Gary Schneidkraut is an Enterprise Client Strategist at ForceBrands who helps companies grow and scale their business through effective hires. Passionate and knowledgeable about the wine and spirits world, we sat down to get his thoughts about the current state of the wine world. With natural disasters, climate change, and global wine production reportedly reaching a 50-year low, Schneidkraut offers some insights into why he thinks the wine industry may be reaching a tipping point – and why that might not be such a bad thing. Read on to learn more.
ForceBrands: There’s a lot happening in the wine world right now; what are some exciting changes you’ve observed?
Gary Schneidkraut: There’s no secret that the story of wine is continually changing. Old and stuffy is not the way of wine anymore. It’s cooler now; and most wine drinkers today aren’t judging what others have in their glass. I think one of the most exciting changes is that there are a lot more stories behind these wines that are being told that are helping to build the brands. Ultimately, wine companies are recognizing that they can be branded in similar ways that beer and spirits companies have been doing for years.
FB: How is the story of wine branding changing?
GS: Wine is becoming more accessible to people – it’s no longer perceived as a luxury item in the same way it was years ago. The name game has certainly helped shift this perception. Take Australia’s Jealous Bitch that features a dog on the label, or New Zealand’s Squealing Pig that brands itself as ‘a tale about a pig who wanted more from life than just his pig pen.’ When I worked in sales at a wine distributor, I had restaurant and bar clients who specifically asked for wines with fun names or cool, unique labels. And it’s interesting because if you’re out at a bar looking to order a beer and you see a wine like Jealous Bitch on the menu, you’ll likely be intrigued. At the very least, it catches your attention.
FB: How does more playful wine branding translate to the hiring scene?
GS: Wine brands are attracting a larger more diverse talent pool. It goes without saying that people relate to what they see – in pop culture and beyond. And although not all candidates may be wine experts, they likely know the industry or have consumer insights and behaviors.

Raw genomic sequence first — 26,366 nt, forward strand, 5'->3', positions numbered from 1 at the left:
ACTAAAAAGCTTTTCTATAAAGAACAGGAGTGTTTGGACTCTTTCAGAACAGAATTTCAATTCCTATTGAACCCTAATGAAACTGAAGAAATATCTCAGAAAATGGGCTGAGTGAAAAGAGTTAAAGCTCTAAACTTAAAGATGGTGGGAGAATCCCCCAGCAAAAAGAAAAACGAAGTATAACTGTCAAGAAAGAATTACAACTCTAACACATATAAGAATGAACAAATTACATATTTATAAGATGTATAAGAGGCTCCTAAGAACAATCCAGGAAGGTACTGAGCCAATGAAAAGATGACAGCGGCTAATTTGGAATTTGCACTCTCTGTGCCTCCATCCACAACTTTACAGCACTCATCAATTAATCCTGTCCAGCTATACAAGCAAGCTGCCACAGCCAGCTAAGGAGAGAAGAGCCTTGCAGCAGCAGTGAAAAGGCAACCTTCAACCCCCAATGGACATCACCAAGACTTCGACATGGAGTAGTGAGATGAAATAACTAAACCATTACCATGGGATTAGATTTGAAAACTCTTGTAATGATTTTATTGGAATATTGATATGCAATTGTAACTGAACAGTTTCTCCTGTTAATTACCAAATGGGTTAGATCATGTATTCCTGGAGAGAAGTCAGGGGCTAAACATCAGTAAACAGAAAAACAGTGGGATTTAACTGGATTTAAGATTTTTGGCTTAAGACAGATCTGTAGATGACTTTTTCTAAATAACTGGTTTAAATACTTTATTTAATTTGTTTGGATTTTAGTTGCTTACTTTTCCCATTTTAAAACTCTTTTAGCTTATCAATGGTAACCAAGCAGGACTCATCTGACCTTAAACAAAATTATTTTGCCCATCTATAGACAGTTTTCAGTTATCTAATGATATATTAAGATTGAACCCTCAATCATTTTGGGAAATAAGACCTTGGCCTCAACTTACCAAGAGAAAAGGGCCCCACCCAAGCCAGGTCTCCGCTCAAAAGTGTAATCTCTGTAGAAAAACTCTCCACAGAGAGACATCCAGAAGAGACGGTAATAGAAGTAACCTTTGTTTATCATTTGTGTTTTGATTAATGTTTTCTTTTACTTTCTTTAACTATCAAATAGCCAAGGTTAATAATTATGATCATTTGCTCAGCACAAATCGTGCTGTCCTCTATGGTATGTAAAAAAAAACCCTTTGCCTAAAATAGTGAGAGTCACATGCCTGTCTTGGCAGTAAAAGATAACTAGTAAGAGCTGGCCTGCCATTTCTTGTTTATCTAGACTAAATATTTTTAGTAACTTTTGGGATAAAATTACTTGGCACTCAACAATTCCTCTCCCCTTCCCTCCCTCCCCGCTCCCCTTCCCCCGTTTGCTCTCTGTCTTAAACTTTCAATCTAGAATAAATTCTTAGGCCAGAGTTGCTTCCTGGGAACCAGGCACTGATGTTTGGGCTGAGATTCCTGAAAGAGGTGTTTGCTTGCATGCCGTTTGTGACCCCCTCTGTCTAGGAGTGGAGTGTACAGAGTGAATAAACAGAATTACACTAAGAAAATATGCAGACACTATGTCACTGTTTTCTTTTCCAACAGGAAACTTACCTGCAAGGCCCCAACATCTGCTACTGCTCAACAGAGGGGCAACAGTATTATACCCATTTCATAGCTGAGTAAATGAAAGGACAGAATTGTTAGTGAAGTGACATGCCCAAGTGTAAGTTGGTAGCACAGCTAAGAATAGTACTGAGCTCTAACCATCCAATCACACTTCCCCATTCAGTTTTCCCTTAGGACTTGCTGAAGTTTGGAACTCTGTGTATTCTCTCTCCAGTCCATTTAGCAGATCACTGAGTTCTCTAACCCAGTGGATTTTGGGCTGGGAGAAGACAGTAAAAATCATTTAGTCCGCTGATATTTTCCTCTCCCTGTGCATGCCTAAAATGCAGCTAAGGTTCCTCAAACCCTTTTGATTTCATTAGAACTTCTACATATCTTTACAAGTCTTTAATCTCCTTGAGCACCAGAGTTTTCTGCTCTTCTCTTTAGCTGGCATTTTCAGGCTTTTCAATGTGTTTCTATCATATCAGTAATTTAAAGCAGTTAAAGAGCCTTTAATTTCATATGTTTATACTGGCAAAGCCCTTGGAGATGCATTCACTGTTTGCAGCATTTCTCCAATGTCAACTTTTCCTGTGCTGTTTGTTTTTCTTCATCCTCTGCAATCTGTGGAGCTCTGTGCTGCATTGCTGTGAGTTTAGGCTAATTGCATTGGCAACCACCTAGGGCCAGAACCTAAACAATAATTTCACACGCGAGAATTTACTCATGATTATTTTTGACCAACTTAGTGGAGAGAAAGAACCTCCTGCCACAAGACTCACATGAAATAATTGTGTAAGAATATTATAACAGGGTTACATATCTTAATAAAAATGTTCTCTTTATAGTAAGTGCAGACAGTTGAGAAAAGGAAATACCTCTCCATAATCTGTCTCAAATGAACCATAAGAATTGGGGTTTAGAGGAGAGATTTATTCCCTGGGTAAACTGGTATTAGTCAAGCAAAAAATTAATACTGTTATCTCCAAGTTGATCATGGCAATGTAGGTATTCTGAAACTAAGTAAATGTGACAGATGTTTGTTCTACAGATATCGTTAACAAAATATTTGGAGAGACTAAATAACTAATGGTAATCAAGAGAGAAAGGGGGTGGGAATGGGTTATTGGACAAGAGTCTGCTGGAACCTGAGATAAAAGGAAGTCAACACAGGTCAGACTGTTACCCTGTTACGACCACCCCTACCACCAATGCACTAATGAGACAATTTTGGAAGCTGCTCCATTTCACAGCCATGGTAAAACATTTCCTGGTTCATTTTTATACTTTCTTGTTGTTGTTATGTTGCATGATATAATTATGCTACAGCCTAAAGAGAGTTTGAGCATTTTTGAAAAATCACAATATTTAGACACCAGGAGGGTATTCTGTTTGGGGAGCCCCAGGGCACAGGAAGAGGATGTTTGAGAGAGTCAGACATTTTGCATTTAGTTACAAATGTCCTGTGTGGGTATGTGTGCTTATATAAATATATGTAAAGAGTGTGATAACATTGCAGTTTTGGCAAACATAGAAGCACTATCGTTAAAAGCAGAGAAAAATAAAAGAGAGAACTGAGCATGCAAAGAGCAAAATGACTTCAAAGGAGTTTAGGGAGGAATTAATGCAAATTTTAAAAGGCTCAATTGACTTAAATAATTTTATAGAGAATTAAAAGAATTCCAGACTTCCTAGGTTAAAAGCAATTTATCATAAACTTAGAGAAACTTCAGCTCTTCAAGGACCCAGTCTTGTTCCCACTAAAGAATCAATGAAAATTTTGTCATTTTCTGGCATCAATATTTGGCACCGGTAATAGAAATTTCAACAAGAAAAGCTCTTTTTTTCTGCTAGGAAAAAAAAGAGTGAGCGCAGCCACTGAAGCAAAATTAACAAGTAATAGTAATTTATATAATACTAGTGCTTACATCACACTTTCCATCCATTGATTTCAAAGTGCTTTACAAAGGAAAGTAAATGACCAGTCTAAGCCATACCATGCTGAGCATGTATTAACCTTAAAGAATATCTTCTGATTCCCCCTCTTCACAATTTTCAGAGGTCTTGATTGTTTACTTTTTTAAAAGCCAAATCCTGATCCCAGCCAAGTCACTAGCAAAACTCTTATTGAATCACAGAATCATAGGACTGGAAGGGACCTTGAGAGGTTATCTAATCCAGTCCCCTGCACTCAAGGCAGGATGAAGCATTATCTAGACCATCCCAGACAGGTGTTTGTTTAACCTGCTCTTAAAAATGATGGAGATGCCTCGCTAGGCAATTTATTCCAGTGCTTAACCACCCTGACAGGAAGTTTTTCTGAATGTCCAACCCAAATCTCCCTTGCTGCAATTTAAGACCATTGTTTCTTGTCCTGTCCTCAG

FB: Are there any places wine companies should look to find great talent?
GS: Wine companies shouldn’t be afraid to open up their search parameters and look beyond candidates with backgrounds exclusively in the wine industry. Look at the consumer product goods space as a whole as there are so many transferable skills.
FB: Are there any wine roles in particular that are rising in popularity?
GS: Marketing roles – particularly experiential marketing roles – are gaining popularity. You see experiential marketing happening with spirits brands like Patrón Tequila, for example, where they offer a completely immersive virtual reality experience that takes consumers on a 360° Hacienda tour where they can get an inside look into the tequila-making process. I think we’ll see more and more wine companies adopting these marketing tactics. For example, Treasury Wine Estates is helping to bring an increased wine presence to baseball games as the official wine of Citi Field, the stadium that’s home to the New York Mets. There has also been an increased presence of wine being served at sporting events with the introduction of plastic, portable single-serve wine cups so you can drink your wine without needing a wine opener. It’s all about making wine more accessible, and increasing consumer engagement is pivotal in achieving that. In terms of hiring for that, you’re going to need more people on the ground doing tastings and really activating on that level to succeed.
FB: We’d be remiss to discuss the current state of the wine world without touching upon the impending global wine shortage, which will inevitably mean higher prices for consumers. How do you anticipate this affecting younger cash-strapped consumers (Millennials drank 42 percent of all wine in the U.S. in 2015, according to industry nonprofit Wine Market Council)?
GS: Over the past few decades, we’ve seen the building of a large and impressionable generation of young wine drinkers. This disruption of production, and thus prices, (whether it be attributed to climate change, natural disasters, or other causes) is sort of a tipping point. As a winery, are you going to let this established generation of wine drinkers switch to beer? I think out of the disruption, there’s an opportunity for the wine industry to try new things and rethink and tweak their previous strategies – whether that’s hiring, distributing, or marketing – and that’s exciting. And don’t forget, once you get people to taste the product and they enjoy it, it’s been proven that Millennials will pay up for it.
This article originally appeared on Wine Enthusiast as part of our monthly series, ForceBrands Decanter: Opening Up the Conversation.